As Injured Vets Return Home, Churches Reach Out. Occupy Wall Street Gears Up For The Big Day. Faith Overtones In Occupy Protests But Leaders Wary. OpEd: How The First Amendment Got Hijacked. Religious Groups Offer Help To Evicted Protesters. OpEd: What Happens When A Seminary Is Occupied? Religious Voices Loud And Clear At Keystone XL Protests. Iowa Scientists Ask Candidates To Acknowledge Climate Change. And Below The Line: Portraits Of American Poverty.
It’s time to invite the Occupy Movement to church!
And Thanksgiving is the perfect occasion. Have some of the young protesters — the “99ers” as they’re becoming known — from this rapidly growing movement over for a big holiday dinner!
Our faith communities and organizations should swing their doors wide and greet the Occupiers with open arms, offering them a feast to say “thank you” for having the courage to raise the very religious and biblical issue of growing inequality in our society.
A judge upheld New York City's legal justification for evicting Occupy Wall Street protesters from a park on Tuesday after police in riot gear broke up a two-month-old demonstration against economic inequality.
They came at 1 am.
Several hundred police in full riot gear in a precision military operation. They gathered at nearby assembly points out of sight of Zuccotti Park and then simultaneously came trotting out to surround the park like the army scene from The Blues Brothers movie.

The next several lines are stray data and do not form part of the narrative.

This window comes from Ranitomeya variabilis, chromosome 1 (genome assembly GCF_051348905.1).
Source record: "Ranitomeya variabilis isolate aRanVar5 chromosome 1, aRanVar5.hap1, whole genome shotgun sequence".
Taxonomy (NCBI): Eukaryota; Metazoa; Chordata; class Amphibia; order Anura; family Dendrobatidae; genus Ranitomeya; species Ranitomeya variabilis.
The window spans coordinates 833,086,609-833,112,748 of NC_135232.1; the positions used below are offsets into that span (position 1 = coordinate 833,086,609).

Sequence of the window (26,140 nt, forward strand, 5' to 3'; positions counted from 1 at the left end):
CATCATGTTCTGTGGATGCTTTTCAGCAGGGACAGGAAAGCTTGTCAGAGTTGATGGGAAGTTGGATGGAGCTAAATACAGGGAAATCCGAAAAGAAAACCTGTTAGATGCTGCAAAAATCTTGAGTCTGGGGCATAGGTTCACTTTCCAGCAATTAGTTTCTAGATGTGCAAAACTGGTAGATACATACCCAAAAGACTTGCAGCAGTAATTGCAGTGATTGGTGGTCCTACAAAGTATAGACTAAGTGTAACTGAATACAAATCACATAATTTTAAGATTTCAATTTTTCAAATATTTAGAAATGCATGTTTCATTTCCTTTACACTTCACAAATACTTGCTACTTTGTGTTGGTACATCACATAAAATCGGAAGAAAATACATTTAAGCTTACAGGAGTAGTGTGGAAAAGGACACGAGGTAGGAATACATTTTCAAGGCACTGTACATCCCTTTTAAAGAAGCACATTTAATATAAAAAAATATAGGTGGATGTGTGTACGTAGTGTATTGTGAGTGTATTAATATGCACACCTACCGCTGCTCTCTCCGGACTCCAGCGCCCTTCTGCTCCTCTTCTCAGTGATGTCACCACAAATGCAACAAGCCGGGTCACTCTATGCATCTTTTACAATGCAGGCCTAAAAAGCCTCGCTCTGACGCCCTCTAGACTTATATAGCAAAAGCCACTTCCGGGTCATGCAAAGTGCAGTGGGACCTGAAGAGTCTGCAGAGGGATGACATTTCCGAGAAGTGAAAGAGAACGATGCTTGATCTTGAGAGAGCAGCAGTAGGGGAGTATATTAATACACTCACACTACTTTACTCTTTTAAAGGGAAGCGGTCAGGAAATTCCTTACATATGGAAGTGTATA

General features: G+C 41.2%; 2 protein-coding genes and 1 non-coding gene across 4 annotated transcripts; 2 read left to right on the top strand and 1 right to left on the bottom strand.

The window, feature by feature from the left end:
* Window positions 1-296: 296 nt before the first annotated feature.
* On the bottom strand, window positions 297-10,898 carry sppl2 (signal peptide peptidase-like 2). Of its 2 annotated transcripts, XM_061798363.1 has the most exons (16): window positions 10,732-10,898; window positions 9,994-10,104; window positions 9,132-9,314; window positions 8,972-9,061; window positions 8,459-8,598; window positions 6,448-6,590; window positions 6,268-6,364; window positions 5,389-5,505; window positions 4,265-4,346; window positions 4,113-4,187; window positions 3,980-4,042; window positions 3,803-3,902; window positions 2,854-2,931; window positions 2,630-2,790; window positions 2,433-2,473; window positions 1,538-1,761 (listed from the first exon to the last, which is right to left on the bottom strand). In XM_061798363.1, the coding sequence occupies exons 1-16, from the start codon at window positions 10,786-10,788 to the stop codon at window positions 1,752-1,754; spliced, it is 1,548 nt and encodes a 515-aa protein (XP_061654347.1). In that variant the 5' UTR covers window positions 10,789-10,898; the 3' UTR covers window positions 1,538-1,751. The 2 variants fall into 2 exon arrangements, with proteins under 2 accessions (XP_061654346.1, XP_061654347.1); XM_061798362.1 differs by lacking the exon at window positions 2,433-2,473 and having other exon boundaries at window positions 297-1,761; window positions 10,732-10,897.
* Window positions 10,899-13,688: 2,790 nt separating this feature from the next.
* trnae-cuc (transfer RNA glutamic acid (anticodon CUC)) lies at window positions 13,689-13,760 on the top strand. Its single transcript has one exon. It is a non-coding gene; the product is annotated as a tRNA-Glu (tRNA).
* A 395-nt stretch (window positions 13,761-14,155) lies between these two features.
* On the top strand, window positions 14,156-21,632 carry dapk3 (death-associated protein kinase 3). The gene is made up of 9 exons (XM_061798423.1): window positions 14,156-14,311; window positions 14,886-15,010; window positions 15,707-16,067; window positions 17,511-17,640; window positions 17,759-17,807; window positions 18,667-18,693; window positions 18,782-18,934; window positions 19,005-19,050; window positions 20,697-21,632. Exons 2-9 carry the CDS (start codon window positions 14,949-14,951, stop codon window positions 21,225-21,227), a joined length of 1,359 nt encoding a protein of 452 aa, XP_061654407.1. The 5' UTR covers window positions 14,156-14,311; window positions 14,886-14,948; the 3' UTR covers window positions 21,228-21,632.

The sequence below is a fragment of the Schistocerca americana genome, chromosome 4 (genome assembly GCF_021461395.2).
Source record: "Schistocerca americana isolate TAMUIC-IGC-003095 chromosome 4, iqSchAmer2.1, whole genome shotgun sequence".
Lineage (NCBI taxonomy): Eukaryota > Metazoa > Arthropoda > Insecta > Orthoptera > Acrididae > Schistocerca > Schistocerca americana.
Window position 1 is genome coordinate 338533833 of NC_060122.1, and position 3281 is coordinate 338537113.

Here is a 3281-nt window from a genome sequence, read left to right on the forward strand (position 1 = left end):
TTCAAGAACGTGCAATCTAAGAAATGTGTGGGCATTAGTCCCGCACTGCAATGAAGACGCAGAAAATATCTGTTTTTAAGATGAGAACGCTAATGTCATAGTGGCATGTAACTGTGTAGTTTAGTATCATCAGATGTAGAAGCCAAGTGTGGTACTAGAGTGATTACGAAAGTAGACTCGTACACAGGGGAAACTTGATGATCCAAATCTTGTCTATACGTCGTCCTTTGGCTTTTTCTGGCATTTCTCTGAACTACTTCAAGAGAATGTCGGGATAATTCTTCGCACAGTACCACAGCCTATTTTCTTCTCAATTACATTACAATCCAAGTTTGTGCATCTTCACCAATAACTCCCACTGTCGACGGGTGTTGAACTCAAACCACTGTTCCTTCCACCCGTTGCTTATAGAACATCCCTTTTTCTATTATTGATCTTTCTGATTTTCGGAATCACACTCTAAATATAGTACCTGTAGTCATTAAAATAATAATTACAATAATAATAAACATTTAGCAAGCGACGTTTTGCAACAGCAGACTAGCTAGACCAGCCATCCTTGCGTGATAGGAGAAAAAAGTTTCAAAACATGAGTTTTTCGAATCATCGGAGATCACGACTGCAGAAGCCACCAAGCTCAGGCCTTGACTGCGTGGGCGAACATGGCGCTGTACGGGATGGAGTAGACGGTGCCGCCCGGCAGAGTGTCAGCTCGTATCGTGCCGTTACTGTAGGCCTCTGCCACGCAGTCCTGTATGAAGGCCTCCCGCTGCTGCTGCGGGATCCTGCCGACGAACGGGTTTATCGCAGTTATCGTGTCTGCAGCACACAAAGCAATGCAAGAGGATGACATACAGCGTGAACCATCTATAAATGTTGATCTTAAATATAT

Next they handed out fliers and announced by bullhorn that all personal property would be removed from the park, and that it could be reclaimed at a Department of Sanitation garage. Instead, everything was thrown into garbage trucks and crushed by the compactor’s blades. ...
Most of the occupiers were steamrolled out of the park in this manner. Because there was no tent space when I got there I was sleeping on the sidewalk at night, and packing everything back up each morning, so I was able to save everything, but for several items I kept in the OWS kitchen.
A group of more than a hundred Occupiers retreated to the kitchen at the center of the park and chained themselves by their necks to a tree. They were tear-gassed where they sat and were removed by means we have not yet learned of, and we don’t yet know what injuries were sustained.
When it comes to Israel/Palestine, the human story often gets lost in the confusion of ideology and politics. Let me just highlight the story of one woman, a wife and mother named Isme. Prior to October 12, 2009, Isme lived in a small but tidy one-story house in the outskirts of Jerusalem.